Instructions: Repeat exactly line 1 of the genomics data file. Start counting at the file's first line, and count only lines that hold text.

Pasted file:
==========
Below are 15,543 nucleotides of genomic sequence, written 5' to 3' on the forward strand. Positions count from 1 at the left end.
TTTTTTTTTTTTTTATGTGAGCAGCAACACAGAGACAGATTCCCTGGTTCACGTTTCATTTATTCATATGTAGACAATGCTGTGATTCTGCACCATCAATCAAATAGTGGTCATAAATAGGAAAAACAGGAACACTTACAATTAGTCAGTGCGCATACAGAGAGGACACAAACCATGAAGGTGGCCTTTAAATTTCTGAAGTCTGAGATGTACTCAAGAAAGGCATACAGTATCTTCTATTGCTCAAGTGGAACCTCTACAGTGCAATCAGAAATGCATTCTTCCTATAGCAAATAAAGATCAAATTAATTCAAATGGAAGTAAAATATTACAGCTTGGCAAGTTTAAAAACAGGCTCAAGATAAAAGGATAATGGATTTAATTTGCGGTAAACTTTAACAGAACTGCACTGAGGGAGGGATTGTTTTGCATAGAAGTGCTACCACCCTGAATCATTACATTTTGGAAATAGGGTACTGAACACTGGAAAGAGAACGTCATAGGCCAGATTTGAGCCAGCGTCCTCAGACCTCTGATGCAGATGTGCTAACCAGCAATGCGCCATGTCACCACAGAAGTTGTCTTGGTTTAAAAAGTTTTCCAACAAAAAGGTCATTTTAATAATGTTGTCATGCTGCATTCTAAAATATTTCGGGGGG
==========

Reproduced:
Below are 15,543 nucleotides of genomic sequence, written 5' to 3' on the forward strand. Positions count from 1 at the left end.